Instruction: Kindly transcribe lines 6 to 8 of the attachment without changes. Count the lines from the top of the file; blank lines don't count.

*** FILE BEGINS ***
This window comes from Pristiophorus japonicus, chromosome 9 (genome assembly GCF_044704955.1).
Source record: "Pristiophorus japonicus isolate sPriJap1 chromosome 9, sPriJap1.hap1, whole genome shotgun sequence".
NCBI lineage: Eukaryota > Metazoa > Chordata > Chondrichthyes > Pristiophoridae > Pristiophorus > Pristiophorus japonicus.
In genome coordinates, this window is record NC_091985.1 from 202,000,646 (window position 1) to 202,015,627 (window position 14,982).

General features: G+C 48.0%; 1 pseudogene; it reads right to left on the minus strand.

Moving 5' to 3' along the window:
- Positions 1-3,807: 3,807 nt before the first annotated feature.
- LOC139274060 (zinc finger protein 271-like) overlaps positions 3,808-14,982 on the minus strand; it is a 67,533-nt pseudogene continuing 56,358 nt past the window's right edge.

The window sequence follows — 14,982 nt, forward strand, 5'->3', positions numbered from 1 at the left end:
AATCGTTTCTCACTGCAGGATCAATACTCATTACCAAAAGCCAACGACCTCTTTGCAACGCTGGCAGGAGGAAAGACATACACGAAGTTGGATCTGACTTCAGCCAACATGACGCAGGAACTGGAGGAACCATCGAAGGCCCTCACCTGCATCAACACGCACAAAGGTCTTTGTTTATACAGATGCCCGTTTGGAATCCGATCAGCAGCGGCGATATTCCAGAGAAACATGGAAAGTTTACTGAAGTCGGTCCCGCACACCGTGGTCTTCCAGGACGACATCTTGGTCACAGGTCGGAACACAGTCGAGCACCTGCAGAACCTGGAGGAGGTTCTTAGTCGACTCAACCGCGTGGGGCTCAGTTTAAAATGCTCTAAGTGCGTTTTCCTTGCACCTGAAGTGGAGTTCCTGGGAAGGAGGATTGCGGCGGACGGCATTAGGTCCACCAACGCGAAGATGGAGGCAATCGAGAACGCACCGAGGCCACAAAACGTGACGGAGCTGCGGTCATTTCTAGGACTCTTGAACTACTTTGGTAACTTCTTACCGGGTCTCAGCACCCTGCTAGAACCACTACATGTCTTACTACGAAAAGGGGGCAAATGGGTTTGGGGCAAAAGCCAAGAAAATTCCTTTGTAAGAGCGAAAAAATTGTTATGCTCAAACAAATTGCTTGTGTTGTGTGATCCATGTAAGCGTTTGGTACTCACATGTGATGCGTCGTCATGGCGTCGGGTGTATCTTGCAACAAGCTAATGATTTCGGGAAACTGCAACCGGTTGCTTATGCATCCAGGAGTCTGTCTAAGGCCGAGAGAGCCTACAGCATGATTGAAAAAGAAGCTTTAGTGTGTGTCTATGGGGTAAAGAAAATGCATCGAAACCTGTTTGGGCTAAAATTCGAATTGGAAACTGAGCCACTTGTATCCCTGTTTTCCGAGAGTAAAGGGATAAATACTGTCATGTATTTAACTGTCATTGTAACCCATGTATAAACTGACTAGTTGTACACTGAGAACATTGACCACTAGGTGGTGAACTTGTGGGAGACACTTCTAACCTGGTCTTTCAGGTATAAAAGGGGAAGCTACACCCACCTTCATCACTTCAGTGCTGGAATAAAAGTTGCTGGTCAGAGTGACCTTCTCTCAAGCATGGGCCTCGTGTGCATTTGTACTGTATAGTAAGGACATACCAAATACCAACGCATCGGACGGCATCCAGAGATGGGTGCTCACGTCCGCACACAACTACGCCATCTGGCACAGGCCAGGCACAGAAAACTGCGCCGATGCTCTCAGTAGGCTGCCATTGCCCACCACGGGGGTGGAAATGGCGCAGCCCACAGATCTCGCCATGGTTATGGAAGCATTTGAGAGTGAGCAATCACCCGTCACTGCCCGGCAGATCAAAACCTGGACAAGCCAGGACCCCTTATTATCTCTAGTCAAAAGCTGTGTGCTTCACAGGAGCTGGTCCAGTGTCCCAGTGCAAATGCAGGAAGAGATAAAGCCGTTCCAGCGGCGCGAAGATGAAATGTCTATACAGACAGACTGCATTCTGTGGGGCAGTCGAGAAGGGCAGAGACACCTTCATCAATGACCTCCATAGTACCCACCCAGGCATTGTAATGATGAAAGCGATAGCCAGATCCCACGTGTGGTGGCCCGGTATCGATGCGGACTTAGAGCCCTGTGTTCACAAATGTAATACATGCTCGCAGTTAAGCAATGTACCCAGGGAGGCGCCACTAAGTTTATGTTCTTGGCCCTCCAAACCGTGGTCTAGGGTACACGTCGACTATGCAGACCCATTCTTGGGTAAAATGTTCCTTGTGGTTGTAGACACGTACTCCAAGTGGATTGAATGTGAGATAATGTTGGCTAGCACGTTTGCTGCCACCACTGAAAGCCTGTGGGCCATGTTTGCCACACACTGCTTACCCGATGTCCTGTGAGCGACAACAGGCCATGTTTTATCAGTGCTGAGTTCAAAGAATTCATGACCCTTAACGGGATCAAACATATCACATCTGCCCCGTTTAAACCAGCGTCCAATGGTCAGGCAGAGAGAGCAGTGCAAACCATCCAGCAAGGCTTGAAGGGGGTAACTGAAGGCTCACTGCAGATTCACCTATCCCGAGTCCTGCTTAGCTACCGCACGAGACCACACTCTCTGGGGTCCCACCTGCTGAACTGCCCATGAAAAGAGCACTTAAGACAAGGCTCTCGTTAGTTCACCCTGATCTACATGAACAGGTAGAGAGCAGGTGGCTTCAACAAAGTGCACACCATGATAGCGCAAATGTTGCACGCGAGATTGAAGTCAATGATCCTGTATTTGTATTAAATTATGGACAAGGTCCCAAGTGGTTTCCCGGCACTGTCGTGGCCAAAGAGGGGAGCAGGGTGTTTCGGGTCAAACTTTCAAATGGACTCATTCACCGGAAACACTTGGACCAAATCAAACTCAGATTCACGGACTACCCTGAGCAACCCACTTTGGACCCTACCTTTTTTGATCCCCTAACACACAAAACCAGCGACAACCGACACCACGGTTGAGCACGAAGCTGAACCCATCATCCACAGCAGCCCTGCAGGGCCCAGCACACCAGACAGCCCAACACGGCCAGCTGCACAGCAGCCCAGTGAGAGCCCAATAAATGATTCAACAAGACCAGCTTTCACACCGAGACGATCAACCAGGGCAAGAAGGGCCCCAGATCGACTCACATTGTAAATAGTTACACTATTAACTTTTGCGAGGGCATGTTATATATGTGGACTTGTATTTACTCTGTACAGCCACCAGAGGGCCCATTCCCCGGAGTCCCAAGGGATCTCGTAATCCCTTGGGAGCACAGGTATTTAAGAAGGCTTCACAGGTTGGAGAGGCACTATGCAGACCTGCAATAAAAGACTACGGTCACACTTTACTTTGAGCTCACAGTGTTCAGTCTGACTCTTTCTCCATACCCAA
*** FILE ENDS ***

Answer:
Moving 5' to 3' along the window:
- Positions 1-3,807: 3,807 nt before the first annotated feature.
- LOC139274060 (zinc finger protein 271-like) overlaps positions 3,808-14,982 on the minus strand; it is a 67,533-nt pseudogene continuing 56,358 nt past the window's right edge.